By Jim Hughes, Fort Rucker Public AffairsSeptember 21, 2018
FORT RUCKER, Ala. -- Fort Rucker joined the rest of the nation in reaffirming its commitment to honoring its service members who were held captive by its enemies and bringing home each of its more than 82,000 military members still missing in action from the nation's wars during its Prisoners of War/Missing in Action Ceremony Sept. 21.
"We gather here on a beautiful Alabama morning in Veterans Park on a solemn and important occasion for our community and for our nation," said Col. William A. Ryan III, deputy commander of the U.S. Army Aviation Center of Excellence and Fort Rucker. "(We are here to) pause and honor the service and sacrifice of all of our prisoners of war, those who are still unaccounted for and their families."
Since its inception in 1979, POW/MIA ceremonies across the U.S. on the third Friday of September serve as an opportunity for the country's citizens to "remember, reflect and acknowledge the courage and sacrifice of those in the service of our country who, in responding to our nation's call to arms, forfeited their individual freedoms as prisoners of war, or who lost their lives and remain missing," Ryan continued.
"So, today at Fort Rucker and across our nation, in military installations and towns and cities, businesses and at veterans organization posts, we fly the familiar black and white flag, and pause to remember and reaffirm together to our heroes: you are not forgotten," he added. "In recognizing these special Americans, we must continue to ensure we do everything we can to account for those who have never returned in the wartime service of our great nation. In doing so, we continue to hold out hope for the over 82,000 Americans who still remain missing from WWII, the Cold War, and the Korean and Vietnam wars."
Ryan then recognized retired Sgt. 1st Class Daniel J. Stamaris, who was a crew chief and gunner on a UH-60 Black Hawk that was shot down during Operation Desert Storm 1991. He suffered numerous severe injuries from the crash and was captured by Iraqi forces.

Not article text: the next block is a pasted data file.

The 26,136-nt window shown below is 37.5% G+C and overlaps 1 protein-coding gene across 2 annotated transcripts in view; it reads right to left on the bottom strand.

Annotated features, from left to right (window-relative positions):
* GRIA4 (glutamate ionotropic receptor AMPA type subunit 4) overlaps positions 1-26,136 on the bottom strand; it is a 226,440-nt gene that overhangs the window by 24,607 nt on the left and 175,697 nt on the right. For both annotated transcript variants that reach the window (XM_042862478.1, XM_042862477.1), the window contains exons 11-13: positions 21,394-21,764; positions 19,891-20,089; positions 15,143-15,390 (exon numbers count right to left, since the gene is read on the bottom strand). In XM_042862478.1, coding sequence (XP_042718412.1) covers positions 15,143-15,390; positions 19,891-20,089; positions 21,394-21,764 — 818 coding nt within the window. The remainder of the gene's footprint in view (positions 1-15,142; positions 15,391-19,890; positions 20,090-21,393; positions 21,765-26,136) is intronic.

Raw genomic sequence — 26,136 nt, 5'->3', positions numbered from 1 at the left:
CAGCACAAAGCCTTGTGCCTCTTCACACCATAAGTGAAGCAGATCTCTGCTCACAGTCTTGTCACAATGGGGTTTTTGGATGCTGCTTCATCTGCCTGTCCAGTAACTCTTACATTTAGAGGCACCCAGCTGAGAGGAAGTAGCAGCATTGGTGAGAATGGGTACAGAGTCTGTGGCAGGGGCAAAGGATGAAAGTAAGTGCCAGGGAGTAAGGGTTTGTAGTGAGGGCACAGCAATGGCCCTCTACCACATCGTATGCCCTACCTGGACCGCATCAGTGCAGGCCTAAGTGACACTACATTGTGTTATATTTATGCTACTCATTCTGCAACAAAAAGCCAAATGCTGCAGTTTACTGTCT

He now works for the Aviation Center Logistics Command, but also assists today's Soldiers by helping out with Survival, Evasion, Resistance and Escape training, Ryan said, helping them understand what they can expect and how they may survive captivity.
"Thanks for your continued leadership, the positive example you set for all of us and for being here to share a special day -- your day of recognition," the colonel said.
And on his day of recognition, Stamaris had a message he wanted to impart to today's Soldiers who may one day find themselves in a situation similar to his own.
"Never give up -- somebody else has probably got it worse off than you do," he said, "I always have that mentality that says, 'Yeah, I'm in this situation. But what about someone else who is in another situation?' It all ties back to never giving up, and always having hope and faith in you, your country, your fellow service members -- your fellow human beings, for that matter."
He added that the hope he felt never wavered.
"There were points where I was actually left alone -- I guess they (the Iraqis) thought I was going to die," Stamaris said. "But I always had that hope that my fellow Soldiers would find me, or maybe diplomatically getting me back. I never gave up that hope that somehow the government would get me back home. I never thought they'd ever give up on me.
"It all comes down to no one being left behind," he added. "It's part of the modern day warrior ethos -- that is what we always strive for: no one is left behind."
And work continues on the accounting for all of America's missing heroes, said Ryan.
"Since we conducted our POW/MIA recognition last year, the U.S. government has accounted for nearly 200 previously missing service members," he said. "While we know there are still tens of thousands of fallen Americans who remain missing from our many wars, our nation continues to work hard to bring all of them home."